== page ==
Given how well-thought-out combat is in general, it came as no surprise that playing with others would lead to some really cool moments. I loved figuring out what combination of buffs and debuffs work well with what other players brought to the table, and even experimented with strategies like having one person purify yokai ground while the other mainly focused on the boss. I know I have a headstart, but the thrill of beefing up my William and swooping into other player’s games is amazing, and Nioh isn’t even out yet.
Beyond co-op there’s also an asynchronous “Clan Battles” mode that tallies up points for player actions, and provides stat and ability bonuses unique to each clan. Really, it’s something else to do, it’s optional, and it can unlock new gestures or costumes. I dig it. PVP is coming later in a free update, which is just fine — as I don’t even really need it right now.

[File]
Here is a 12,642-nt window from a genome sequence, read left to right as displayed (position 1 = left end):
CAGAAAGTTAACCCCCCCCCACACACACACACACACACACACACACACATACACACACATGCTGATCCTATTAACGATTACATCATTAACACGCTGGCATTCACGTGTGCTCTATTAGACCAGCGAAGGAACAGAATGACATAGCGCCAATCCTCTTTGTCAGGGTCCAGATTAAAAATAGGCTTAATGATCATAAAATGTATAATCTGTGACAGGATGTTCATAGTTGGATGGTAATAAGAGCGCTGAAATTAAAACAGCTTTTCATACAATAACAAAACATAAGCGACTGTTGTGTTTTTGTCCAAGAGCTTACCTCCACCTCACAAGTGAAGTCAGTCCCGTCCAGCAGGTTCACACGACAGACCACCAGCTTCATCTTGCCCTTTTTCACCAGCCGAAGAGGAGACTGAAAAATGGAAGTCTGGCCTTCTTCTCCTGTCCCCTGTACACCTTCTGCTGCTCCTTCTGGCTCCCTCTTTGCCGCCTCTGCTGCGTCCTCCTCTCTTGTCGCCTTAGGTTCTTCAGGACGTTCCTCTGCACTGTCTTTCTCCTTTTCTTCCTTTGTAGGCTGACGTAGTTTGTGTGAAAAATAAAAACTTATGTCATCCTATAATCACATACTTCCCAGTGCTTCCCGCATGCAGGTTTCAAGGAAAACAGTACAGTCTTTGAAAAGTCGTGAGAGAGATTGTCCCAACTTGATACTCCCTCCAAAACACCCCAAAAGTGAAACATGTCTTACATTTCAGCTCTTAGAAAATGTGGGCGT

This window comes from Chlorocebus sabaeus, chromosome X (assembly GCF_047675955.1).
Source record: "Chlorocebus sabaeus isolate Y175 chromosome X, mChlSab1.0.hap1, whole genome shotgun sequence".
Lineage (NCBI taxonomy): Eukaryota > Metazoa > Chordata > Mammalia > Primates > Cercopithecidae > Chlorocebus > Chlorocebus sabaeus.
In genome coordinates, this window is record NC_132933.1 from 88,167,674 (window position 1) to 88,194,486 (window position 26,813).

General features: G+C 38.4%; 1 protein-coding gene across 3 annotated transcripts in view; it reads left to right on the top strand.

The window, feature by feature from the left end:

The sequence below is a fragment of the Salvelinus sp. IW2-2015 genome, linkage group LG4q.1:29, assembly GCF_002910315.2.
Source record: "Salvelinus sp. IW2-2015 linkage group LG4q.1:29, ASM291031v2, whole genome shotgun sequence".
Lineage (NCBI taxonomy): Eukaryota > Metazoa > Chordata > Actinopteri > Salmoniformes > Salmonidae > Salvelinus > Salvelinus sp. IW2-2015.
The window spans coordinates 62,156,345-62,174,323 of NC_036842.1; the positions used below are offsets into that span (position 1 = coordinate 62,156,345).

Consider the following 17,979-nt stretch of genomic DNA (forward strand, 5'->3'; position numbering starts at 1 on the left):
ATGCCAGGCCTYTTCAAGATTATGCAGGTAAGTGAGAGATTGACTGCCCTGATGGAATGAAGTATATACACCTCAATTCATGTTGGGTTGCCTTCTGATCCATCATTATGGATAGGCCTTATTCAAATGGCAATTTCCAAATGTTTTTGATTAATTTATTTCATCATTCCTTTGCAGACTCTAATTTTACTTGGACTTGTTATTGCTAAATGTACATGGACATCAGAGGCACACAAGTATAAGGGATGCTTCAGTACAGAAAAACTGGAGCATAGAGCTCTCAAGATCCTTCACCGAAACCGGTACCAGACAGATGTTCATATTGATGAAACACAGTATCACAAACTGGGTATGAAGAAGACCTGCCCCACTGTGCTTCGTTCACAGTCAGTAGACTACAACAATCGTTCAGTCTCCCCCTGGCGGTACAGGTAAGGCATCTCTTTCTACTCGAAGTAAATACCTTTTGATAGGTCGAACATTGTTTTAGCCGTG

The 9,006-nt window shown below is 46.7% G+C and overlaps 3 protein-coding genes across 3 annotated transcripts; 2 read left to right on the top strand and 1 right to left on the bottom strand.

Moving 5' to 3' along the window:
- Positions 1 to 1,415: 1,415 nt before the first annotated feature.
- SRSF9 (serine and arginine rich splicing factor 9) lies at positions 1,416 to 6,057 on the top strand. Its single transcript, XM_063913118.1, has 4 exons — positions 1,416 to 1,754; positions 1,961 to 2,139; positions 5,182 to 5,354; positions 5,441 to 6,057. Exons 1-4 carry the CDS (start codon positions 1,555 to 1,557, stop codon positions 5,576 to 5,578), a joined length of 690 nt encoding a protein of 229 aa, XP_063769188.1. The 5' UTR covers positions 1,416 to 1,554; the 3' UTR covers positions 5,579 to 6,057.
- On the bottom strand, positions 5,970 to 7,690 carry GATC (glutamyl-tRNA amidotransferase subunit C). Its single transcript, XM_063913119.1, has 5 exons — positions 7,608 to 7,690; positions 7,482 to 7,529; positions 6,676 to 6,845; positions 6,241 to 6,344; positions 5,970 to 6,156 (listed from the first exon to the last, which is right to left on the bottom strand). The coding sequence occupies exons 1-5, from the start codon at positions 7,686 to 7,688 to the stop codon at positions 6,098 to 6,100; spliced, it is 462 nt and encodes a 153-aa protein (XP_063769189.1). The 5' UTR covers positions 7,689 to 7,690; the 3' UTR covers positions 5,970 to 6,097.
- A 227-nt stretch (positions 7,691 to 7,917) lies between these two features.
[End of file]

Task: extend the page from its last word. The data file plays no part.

With its emphasis on challenging combat and light storytelling elements that are at times bordering on parody (in a good way), Nioh feels like a true successor to the Ninja Gaiden series and fills a nice void that Souls left behind. Did Team Ninja ever leave? Whatever the case might be, it’s back.
[This review is based on a retail build of the game provided by the publisher. As is with tradition with my Souls reviews, or in this case, a Souls-like, this is the build/level my character was when I completed the game.]